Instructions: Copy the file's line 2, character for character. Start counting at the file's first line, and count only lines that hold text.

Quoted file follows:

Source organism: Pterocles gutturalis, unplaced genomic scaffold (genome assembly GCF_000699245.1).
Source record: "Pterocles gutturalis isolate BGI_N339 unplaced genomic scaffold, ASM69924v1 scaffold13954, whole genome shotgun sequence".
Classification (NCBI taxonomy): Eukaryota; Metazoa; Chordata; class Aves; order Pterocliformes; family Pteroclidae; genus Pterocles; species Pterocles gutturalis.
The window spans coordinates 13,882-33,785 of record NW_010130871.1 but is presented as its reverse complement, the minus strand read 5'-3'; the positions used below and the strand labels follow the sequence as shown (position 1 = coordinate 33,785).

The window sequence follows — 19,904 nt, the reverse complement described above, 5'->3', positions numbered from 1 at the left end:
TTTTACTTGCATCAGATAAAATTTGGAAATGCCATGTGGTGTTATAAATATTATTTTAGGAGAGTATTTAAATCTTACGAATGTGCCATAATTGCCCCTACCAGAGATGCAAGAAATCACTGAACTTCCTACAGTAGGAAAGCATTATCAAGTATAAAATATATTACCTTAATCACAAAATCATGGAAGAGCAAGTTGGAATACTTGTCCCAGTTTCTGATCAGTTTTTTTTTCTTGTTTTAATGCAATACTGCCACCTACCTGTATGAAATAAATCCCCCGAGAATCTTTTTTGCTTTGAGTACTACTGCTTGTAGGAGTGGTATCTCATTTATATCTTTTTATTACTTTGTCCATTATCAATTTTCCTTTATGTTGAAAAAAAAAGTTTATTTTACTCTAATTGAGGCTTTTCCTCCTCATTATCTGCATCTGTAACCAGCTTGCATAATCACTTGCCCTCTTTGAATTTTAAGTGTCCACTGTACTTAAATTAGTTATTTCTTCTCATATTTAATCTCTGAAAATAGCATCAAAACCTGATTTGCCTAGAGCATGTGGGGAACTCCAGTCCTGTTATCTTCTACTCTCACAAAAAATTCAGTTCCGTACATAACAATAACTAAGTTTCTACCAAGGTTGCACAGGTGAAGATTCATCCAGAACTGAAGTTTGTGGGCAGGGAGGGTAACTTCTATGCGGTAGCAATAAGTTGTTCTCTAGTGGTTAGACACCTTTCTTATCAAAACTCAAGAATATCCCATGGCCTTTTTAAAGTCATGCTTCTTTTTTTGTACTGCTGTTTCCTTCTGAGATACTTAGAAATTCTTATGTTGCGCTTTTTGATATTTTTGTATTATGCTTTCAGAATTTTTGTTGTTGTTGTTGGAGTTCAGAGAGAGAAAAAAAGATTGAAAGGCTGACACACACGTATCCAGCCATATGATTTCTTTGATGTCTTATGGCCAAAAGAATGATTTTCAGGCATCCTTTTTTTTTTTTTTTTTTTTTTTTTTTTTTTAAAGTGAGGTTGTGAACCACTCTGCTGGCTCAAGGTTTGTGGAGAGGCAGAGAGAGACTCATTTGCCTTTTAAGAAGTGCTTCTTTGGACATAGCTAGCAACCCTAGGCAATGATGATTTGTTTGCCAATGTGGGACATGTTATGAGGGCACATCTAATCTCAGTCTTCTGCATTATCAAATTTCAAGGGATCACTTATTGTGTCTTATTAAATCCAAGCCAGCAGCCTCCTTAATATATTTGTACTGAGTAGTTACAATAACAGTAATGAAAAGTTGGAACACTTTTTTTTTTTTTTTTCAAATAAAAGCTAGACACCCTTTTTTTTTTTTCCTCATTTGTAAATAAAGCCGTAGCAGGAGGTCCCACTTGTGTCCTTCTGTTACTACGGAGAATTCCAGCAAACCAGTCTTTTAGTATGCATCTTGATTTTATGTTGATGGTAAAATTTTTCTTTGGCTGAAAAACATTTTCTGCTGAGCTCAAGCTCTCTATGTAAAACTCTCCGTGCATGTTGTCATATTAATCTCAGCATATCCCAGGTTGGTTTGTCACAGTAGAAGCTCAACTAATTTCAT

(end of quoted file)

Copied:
Source record: "Pterocles gutturalis isolate BGI_N339 unplaced genomic scaffold, ASM69924v1 scaffold13954, whole genome shotgun sequence".